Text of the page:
Jump to main content

By John Barling, director of SENS, author, and retired teacher; and Terry Dyck, director of SENS

Each year, an area of forest equivalent to the size of Belgium is clear-cut. Eighty-five percent of the world’s old growth forests have already been cut down.

This is all rather depressing; however, much can be done to reverse the situation. We can create a better world for our children and grandchildren by helping to reverse global warming through tree planting projects.

Trees provide a myriad of benefits. Through photosynthesis, they absorb carbon dioxide and give off oxygen. Trees are part of wildlife habitats and some trees provide food and medicine. They also moderate climate change, reduce wind, cool the earth, increase humidity, and provide cool shade during hot weather.

Tree roots stabilize soil, reducing soil erosion and limiting landslides and flooding. Their decomposing leaves help to build soil. They can also absorb pollutants, thus enhancing air quality, and they are aesthetically beautiful.

The Sustainable Environment Network Society (SENS) in Vernon has been promoting tree planting projects in North Okanagan schools for the past 35 years. They are now hoping schools throughout BC will join in the tree planting project.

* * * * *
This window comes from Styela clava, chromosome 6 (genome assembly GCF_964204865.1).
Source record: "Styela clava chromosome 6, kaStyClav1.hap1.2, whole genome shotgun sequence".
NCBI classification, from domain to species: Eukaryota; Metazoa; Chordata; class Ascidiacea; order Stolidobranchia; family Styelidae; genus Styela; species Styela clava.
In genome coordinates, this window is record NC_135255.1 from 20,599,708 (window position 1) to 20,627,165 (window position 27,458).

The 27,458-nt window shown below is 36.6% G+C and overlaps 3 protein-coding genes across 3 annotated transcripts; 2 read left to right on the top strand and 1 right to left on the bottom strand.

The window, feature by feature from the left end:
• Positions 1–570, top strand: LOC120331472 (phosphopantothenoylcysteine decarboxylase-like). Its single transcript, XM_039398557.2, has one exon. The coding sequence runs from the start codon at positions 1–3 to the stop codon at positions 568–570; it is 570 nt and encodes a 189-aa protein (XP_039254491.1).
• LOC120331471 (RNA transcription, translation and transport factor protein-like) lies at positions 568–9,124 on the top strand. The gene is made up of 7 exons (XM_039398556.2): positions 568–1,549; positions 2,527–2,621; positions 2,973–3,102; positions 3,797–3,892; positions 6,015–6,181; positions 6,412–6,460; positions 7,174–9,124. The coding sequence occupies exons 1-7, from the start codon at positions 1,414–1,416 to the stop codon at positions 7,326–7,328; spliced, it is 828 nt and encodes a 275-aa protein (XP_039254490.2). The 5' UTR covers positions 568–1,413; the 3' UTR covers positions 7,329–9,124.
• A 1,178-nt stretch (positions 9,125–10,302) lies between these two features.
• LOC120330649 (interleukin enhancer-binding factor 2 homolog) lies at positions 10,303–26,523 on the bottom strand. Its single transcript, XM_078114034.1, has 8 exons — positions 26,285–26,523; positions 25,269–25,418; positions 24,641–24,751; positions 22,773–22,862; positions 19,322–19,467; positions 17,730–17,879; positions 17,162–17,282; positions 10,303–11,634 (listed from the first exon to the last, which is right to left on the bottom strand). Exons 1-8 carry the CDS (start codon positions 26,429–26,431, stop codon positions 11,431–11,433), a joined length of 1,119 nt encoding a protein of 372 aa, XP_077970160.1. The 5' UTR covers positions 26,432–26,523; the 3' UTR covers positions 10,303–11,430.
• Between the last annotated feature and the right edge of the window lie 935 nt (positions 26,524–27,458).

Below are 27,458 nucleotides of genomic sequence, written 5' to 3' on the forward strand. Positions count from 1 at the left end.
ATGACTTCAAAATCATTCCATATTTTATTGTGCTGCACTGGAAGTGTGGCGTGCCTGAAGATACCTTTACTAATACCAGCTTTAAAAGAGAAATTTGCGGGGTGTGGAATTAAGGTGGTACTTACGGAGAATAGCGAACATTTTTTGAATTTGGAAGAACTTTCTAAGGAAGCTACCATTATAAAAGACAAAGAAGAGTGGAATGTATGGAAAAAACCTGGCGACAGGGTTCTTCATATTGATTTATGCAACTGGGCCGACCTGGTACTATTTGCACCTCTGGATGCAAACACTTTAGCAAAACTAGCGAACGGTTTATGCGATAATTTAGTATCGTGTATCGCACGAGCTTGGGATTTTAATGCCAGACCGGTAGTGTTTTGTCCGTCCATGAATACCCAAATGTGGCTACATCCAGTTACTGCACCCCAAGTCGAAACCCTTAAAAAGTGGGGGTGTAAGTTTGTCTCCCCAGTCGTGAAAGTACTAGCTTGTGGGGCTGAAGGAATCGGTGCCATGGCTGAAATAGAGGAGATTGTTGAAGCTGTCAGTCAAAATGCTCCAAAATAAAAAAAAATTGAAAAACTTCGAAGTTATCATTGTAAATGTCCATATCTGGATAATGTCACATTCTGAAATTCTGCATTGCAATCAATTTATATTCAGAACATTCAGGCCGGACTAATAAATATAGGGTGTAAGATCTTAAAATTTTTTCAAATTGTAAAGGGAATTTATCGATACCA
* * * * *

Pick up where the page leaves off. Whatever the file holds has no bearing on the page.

Science magazine reports that there is adequate land around the world to increase forested areas by a third. The Swiss Federal Institute of Technology recommends forest restoration as the best approach for individuals to reduce the threat of global warming. Major reforestation could erase approximately 100 years worth of carbon emissions.

We invite you to join the SENS initiative as an individual, with friends, or as a class, and plant as many trees as you can.

Ideas to get the project underway

  • Create a team of interested, enthusiastic students to work on this project.
  • Source sponsorship from businesses in your area.
  • Work with a non-profit organization.
  • Contact reforestation companies in your location for tree donations.
  • See if any local nurseries will donate some trees.
  • Choose trees that will thrive in your area e.g., hybrid poplar, weeping willow, aspen, red maple (all are fast-growing trees), or a variety of coniferous species.
  • Consider a greening of the school grounds project.

Preparing each tree planting site

  • Plan tree planting for spring or fall.
  • Remove or turn over vegetation that may compete with the seedling being planted.
  • Dig a hole at least 15 centimeters (6 inches) wide and deep enough to accommodate the roots.
  • Gently compress the soil around the tree.
  • Larger trees may need a stick and rubber band for support.
  • Water each tree and place mulch around the tree to reduce water loss.
  • A collar placed around the developing trunk of the tree will protect it from being damaged by critters.

More information

A very good manual that lists ways to make your tree planting successful is available online at www.treeproject.org.au/manual/grower-manual.htm.

Read More About: